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The issue - Biometric identification

Does fingerprint technology aid the day-to-day running of a school, or is it unacceptably invasive, leaving children feeling criminalised?

Does fingerprint technology aid the day-to-day running of a school, or is it unacceptably invasive, leaving children feeling criminalised?

First introduced a decade ago, fingerprint-recognition technology is now estimated to be used by one in five schools. But it is still controversial, as shown recently when Capital City Academy in Brent, London, was criticised for taking pupils' fingerprints without informing parents.

Fingertip-recognition systems can be used for registration, or as an alternative to library cards, but they are most commonly found in the school canteen, where a cashless system can help reduce bullying and theft. And while biometric technology costs around 25 per cent more than a swipe-card system, it does away with the hassle - and expense - of pupils losing or forgetting their cards.

"It's just simpler for everyone involved," says Brian Rossiter, head of Valley School in Worksop, Nottinghamshire. "Money can be added to accounts over the internet and we're able to credit free school meals automatically. Once a fingertip image has been taken in Year 7, it can be used throughout a pupil's time at the school."

Legally, schools do not have to get parental consent before taking pupils' fingerprints: the Data Protection Act only requires the child to understand what they are doing. However, as the furore at Capital City Academy shows, parents feel they have a right to be informed. At Valley School, Mr Rossiter does not send out consent forms, but is careful to explain to parents how biometric systems work. "Once they fully understand, they're almost always supportive," he says.

When an image of a child's fingertip is taken, most of the data is discarded, but certain points of the image are remembered and converted into an algorithm - a series of letters and numbers. This is the data that is stored and matched against children's fingertips on a daily basis. "It would be extremely hard to reverse the process and turn the numbers back into an image," says Mr Rossiter. "All you would have is a series of random points."

But not everyone thinks the technology is harmless. Dr Emmeline Taylor, a criminologist, believes fingerprinting makes children feel criminalised and that calling those prints "fingertip images" - as most schools do - does little to remove the stigma.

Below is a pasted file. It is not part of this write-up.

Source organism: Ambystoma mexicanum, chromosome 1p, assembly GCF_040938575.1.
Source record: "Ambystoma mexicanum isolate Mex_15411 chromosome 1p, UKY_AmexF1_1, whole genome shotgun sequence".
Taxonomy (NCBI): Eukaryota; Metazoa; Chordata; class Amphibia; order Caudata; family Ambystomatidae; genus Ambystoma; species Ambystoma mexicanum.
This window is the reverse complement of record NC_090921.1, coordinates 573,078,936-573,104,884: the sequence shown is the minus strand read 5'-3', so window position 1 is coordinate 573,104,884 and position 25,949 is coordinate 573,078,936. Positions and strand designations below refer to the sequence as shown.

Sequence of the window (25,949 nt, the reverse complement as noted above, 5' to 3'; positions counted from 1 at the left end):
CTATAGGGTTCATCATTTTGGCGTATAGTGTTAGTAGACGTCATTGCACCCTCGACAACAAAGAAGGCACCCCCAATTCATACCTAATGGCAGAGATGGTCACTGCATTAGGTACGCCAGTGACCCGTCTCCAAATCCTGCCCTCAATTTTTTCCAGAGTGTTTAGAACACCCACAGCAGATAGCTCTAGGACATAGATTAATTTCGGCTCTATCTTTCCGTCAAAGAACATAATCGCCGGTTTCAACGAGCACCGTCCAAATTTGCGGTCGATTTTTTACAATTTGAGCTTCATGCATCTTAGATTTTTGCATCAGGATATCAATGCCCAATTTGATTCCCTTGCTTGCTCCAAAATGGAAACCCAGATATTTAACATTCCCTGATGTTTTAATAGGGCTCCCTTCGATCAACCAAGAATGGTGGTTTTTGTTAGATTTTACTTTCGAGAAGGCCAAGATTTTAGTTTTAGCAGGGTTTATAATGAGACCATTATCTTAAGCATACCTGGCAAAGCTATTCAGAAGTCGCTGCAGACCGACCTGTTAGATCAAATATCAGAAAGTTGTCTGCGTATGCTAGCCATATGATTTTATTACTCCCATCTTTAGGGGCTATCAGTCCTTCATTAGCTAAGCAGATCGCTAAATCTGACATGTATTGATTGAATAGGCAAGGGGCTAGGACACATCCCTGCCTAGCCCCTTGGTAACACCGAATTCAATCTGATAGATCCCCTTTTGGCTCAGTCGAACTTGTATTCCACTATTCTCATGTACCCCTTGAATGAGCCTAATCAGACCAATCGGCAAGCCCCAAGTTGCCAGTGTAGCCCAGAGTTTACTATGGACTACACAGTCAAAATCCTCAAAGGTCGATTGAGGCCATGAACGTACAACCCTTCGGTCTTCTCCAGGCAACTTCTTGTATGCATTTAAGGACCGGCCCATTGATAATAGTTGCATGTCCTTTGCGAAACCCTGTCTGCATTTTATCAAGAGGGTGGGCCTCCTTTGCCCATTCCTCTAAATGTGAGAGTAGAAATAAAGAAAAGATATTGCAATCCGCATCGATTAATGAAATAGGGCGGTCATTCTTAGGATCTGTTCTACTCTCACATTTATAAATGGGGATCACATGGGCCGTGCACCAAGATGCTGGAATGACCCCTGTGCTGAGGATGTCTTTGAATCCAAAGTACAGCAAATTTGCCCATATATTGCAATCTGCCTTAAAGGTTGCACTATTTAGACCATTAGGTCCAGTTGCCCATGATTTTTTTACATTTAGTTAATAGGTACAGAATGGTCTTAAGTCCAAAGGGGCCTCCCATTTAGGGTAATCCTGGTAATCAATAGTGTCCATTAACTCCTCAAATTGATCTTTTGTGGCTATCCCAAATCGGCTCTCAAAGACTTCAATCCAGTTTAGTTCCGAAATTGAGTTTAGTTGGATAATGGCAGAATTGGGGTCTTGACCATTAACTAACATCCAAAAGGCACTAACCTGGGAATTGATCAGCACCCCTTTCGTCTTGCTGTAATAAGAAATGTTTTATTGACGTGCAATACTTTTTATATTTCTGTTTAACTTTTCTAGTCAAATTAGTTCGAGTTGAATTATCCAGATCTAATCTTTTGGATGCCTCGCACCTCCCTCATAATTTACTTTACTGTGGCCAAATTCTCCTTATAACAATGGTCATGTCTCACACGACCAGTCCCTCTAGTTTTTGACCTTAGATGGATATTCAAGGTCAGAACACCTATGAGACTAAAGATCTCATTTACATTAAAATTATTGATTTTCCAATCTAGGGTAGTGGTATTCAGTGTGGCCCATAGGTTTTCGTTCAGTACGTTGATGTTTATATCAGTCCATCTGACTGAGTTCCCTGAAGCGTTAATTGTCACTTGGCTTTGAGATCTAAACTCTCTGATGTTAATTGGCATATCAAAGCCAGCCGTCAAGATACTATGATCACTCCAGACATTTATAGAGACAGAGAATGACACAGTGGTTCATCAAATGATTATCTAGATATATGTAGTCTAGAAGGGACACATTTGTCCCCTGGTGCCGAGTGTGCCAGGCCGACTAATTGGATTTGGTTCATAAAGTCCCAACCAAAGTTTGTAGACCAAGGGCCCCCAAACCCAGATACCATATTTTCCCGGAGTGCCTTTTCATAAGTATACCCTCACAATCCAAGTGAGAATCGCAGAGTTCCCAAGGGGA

She also questions manufacturers' claims about security, citing a lack of independent testing. "I've been researching biometrics in schools for eight years and I'm yet to be convinced by the arguments," she says.

In the course of her research, Dr Taylor has found two schools that are trialling face-recognition technology, another that implemented a pound;60,000 iris-recognition system, only to abandon it when it proved inefficient, and even one that tried sewing microchips into pupils' blazers. "It's invasive and insidious," she says. "The danger is that young people will become desensitised to this level of surveillance."

But despite ethical concerns about biometric-recognition, increasing numbers of headteachers seem swayed by the practical benefits. "In the majority of cases, schools installing a new system will go for the biometric option," says Simon Nakra of DRS, a company that specialises in electronic-registration systems. "Any problems that arise are usually down to schools not communicating properly with parents - the technology itself has long since proved its worth."


- Consider all the arguments before choosing biometric technology. Be sure to question manufacturers' claims.

- If you do choose biometric, shop around. The quality of systems varies greatly.

- Inform parents before taking fingertip scans. It is not a legal requirement, but it is good practice.

- Always destroy data once a pupil leaves the school.

- The guidance of the Information Commissioner's Office can be found at http:tinyurl.com3529e5.

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